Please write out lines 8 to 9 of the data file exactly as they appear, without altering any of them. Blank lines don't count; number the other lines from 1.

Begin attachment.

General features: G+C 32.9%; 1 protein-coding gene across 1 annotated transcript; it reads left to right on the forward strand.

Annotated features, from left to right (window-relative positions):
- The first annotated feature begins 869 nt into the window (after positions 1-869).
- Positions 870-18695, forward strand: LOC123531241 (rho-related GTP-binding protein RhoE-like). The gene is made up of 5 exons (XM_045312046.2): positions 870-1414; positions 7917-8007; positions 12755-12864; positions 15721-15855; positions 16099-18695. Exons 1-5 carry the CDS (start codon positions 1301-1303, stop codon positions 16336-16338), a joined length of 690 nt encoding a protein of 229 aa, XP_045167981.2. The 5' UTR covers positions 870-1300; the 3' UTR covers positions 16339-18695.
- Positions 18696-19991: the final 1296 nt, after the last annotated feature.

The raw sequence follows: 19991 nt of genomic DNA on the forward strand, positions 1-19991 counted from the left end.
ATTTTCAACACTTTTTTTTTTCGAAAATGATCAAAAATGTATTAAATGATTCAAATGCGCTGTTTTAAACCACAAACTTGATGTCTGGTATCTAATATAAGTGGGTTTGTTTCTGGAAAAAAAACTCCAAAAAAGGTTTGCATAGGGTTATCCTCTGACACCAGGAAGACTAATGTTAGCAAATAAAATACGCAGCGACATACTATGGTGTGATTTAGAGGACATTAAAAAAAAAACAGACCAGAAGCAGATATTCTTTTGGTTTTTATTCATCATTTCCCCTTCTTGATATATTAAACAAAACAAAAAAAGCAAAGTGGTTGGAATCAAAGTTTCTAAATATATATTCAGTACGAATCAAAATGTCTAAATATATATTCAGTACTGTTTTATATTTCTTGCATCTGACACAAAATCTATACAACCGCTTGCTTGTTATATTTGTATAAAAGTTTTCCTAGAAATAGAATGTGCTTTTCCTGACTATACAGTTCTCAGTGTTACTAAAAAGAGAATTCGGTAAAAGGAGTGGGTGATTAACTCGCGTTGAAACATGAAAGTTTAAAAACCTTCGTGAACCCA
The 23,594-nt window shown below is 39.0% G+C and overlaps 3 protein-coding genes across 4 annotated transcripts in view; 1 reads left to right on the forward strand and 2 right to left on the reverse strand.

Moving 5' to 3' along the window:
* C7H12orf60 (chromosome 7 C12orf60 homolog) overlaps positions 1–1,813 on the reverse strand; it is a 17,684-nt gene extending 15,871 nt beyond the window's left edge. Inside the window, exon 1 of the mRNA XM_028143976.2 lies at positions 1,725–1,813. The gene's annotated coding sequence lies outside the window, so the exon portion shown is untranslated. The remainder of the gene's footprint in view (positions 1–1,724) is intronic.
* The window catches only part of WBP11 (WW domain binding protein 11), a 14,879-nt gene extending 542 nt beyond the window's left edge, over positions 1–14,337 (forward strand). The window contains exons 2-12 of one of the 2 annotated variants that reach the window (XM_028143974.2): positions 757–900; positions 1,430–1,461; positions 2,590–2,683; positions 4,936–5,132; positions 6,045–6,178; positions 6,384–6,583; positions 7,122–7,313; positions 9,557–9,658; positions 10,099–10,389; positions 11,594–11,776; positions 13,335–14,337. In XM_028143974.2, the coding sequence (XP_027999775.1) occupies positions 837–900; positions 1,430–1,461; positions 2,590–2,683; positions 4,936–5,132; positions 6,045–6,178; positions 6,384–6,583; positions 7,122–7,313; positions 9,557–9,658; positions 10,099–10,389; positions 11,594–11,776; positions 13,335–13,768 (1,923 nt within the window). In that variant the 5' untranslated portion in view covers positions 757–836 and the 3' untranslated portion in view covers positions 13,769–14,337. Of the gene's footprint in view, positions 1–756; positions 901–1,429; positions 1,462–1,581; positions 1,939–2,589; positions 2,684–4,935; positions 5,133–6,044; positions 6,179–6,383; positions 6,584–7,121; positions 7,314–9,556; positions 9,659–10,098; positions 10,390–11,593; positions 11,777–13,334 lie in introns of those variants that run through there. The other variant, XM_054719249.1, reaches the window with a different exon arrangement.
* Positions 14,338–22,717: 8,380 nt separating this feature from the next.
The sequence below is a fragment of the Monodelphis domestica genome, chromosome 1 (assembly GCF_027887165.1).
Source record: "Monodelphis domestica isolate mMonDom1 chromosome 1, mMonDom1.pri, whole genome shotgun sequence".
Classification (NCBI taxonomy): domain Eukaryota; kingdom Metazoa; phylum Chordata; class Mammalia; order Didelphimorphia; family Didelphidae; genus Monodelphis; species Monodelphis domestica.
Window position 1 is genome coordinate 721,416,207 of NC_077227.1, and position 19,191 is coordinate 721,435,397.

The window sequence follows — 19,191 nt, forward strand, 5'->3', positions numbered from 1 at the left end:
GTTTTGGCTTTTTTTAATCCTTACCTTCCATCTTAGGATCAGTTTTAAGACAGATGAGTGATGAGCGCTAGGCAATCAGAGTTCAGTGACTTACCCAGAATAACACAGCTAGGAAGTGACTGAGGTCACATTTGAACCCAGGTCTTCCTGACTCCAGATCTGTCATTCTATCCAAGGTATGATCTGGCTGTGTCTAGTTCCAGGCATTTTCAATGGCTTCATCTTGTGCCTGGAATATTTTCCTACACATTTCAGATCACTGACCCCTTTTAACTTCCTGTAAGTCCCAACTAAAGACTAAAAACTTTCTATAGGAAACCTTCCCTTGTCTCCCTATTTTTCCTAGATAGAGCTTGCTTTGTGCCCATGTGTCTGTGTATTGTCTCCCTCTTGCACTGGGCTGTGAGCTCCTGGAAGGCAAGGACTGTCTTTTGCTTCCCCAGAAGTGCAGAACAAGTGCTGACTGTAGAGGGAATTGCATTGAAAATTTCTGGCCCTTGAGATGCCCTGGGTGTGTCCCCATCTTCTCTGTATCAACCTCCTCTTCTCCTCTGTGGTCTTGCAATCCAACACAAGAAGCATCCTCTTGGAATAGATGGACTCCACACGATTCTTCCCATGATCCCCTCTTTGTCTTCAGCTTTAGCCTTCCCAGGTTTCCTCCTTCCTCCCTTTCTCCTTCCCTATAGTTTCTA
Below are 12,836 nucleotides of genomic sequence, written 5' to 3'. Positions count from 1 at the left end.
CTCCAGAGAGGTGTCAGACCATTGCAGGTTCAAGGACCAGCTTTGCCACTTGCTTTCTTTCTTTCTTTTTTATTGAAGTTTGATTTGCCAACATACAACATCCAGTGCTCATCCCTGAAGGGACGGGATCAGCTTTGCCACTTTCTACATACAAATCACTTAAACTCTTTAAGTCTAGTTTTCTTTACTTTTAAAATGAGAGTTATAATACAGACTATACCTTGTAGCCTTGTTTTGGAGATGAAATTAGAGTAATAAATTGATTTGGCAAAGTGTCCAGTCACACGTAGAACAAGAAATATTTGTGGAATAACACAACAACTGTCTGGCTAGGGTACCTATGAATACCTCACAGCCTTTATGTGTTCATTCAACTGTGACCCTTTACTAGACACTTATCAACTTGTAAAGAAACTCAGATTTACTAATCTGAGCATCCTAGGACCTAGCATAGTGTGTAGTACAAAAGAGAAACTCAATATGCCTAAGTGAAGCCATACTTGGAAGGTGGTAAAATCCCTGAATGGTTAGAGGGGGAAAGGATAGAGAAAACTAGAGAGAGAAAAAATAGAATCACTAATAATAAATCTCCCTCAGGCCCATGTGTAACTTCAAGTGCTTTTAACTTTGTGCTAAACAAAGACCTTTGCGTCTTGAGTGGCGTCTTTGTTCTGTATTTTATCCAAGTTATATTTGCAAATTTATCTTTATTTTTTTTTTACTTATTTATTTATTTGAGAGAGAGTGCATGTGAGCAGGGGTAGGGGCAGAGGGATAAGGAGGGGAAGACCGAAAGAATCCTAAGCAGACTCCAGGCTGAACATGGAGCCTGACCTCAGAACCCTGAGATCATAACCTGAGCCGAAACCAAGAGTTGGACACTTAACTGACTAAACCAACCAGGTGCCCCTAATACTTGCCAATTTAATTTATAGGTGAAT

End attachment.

The 23,594-nt window shown below is 39.0% G+C and overlaps 3 protein-coding genes across 4 annotated transcripts in view; 1 reads left to right on the forward strand and 2 right to left on the reverse strand.

Moving 5' to 3' along the window: